By James Kitfield
Among the countless tweets that appear like snowflakes each morning from the account of @realDonaldTrump, one late last December landed with a deafening thud. The reverberations from that seemingly innocuous, 140-characters-or-less message have now rocked the White House to its very core.
Just the day before the tweet in question, the Obama administration had announced sanctions on Russia for meddling in the U.S. election on behalf of the president-elect, including the expulsion of 35 Russian diplomats. Rather than retaliate in kind with the expulsion of U.S. diplomats from Moscow as well-rehearsed protocol practically demanded, President Vladimir Putin did nothing. He apparently expected more sympathetic treatment from the incoming Trump administration, and a new president who had nothing but praise for the Russian strongman during the long presidential campaign.
“Great move on delay (by V. Putin),” Trump crowed on Twitter. “I always knew he was very smart!”
Obama administration officials were immediately suspicious. The FBI confirmed that around the same time, Lt. Gen. Michael Flynn, Trump’s designated national security adviser, had talked by phone with Russian ambassador Sergey Kislyak, whose line is routinely monitored by the bureau. While no “quid pro quo” deal was discussed, the FBI officials reportedly confirmed that the topic of the sanctions and diplomatic expulsions came up. The conversation conceivably violated the obscure and rarely enforced Logan Act, a two-centuries-old law barring private citizens from negotiating with foreign powers in disputes with the United States.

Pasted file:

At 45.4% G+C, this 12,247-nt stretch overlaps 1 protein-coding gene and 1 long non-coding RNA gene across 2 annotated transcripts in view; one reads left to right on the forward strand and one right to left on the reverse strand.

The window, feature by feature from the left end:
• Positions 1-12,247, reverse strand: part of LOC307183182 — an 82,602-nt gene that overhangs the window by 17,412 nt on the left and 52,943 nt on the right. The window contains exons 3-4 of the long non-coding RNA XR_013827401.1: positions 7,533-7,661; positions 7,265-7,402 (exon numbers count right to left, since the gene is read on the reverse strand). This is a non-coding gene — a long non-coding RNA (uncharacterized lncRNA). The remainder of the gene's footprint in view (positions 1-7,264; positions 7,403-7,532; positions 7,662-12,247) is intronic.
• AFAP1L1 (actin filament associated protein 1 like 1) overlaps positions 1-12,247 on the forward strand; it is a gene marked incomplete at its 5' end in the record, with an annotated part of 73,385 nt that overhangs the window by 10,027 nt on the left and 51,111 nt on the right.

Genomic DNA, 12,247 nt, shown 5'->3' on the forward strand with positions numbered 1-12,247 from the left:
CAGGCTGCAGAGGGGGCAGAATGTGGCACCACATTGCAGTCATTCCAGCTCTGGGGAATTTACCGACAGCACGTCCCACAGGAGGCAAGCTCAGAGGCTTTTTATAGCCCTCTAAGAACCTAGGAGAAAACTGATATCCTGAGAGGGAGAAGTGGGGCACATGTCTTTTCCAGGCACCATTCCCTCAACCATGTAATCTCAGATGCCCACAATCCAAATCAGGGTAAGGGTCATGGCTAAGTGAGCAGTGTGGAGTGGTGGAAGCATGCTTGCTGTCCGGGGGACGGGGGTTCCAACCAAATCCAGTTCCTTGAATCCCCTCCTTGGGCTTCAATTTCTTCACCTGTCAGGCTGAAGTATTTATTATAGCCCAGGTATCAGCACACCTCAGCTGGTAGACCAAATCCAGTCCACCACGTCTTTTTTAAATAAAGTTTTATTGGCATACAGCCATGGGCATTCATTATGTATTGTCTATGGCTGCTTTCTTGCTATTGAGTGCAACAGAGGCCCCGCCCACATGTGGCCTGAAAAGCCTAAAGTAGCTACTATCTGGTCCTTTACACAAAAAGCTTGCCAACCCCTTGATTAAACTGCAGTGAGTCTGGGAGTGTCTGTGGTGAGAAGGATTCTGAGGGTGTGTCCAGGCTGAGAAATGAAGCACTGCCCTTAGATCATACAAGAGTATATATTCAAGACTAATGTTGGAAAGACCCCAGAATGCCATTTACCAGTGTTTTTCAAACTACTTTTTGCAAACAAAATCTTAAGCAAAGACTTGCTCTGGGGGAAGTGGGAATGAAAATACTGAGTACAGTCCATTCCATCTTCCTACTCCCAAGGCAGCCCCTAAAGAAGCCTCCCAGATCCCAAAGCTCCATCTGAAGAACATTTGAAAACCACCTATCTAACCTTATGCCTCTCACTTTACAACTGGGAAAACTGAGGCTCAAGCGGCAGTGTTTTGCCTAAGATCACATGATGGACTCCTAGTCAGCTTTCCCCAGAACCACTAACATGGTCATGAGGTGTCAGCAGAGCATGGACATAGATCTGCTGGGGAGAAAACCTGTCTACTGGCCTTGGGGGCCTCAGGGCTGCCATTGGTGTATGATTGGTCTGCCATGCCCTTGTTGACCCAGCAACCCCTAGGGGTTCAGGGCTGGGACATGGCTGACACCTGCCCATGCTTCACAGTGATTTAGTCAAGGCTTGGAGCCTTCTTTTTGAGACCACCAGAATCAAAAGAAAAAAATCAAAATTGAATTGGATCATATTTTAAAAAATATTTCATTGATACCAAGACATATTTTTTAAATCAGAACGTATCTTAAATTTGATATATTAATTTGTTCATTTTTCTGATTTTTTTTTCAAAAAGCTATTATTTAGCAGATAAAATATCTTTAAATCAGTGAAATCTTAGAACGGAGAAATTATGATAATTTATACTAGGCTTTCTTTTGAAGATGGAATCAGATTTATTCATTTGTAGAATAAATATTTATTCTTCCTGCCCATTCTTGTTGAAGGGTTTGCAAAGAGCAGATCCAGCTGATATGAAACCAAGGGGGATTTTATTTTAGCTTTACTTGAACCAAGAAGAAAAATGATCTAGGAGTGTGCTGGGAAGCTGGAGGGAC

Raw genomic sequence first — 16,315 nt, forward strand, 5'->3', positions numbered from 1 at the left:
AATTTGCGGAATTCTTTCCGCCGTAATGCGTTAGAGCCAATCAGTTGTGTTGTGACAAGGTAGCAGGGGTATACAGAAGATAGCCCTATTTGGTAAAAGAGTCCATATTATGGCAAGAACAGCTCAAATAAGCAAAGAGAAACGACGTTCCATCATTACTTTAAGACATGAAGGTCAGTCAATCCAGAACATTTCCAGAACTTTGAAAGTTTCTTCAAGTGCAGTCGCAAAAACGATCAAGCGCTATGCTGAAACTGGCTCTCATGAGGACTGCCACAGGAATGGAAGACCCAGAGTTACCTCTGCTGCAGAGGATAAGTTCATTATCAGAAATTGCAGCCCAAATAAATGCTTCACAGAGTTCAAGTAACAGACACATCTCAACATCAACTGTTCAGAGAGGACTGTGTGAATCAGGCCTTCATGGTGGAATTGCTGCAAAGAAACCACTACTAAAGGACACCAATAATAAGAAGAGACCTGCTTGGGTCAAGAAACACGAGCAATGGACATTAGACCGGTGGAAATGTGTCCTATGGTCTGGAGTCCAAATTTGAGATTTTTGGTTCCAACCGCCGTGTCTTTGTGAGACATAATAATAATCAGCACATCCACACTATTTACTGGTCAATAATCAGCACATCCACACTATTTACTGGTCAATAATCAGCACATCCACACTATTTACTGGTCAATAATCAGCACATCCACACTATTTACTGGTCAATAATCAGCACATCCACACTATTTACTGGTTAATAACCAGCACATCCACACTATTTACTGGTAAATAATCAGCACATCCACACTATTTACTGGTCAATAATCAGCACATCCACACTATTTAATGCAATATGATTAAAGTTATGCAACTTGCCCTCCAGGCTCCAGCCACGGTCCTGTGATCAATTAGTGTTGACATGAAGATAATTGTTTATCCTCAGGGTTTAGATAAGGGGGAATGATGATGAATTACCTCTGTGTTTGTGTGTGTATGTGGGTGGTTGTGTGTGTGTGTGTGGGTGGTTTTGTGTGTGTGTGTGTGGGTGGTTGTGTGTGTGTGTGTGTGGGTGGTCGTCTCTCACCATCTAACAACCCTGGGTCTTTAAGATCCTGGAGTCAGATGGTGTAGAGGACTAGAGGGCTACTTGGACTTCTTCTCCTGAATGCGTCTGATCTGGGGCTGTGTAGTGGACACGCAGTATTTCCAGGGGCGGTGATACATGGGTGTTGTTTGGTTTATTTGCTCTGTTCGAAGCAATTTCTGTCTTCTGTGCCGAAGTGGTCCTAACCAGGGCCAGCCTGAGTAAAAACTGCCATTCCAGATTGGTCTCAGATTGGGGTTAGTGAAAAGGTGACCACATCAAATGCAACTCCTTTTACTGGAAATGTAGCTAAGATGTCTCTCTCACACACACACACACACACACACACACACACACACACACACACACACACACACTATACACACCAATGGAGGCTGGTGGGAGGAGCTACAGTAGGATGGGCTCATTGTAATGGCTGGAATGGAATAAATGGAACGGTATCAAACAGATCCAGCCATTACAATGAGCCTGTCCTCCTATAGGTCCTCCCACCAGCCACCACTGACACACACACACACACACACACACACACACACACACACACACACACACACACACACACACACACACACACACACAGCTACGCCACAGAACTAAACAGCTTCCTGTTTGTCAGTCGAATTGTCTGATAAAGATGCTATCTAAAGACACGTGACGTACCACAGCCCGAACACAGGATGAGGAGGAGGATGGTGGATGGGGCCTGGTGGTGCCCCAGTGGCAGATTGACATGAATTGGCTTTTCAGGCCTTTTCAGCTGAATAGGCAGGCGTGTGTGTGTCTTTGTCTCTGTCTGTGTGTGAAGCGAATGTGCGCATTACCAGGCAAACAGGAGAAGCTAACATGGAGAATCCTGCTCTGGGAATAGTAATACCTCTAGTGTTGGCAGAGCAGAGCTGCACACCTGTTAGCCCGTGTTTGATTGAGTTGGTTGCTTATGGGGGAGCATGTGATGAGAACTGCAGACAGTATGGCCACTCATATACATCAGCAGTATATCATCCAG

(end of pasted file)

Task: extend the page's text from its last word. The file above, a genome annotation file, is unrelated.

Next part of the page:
The suspicions raised by that phone call, and Flynn’s initial denials that sanctions were ever discussed, led to his resignation as national security adviser earlier this week after just 24 days on the job. The blossoming scandal has spread chaos in a White House already reeling from controversies on numerous fronts. The issue of Trump and his inner circle’s murky ties to Russia are the subject of intensifying investigations by the FBI and Senate Select Committee on Intelligence, and Senate Democrats are now pressing for a special investigation by a more independent select committee. Already Watergate-era questions are being asked that should alarm any White House, let alone one only a month into the chief executive’s tenure: What did the president know, and when did he know it?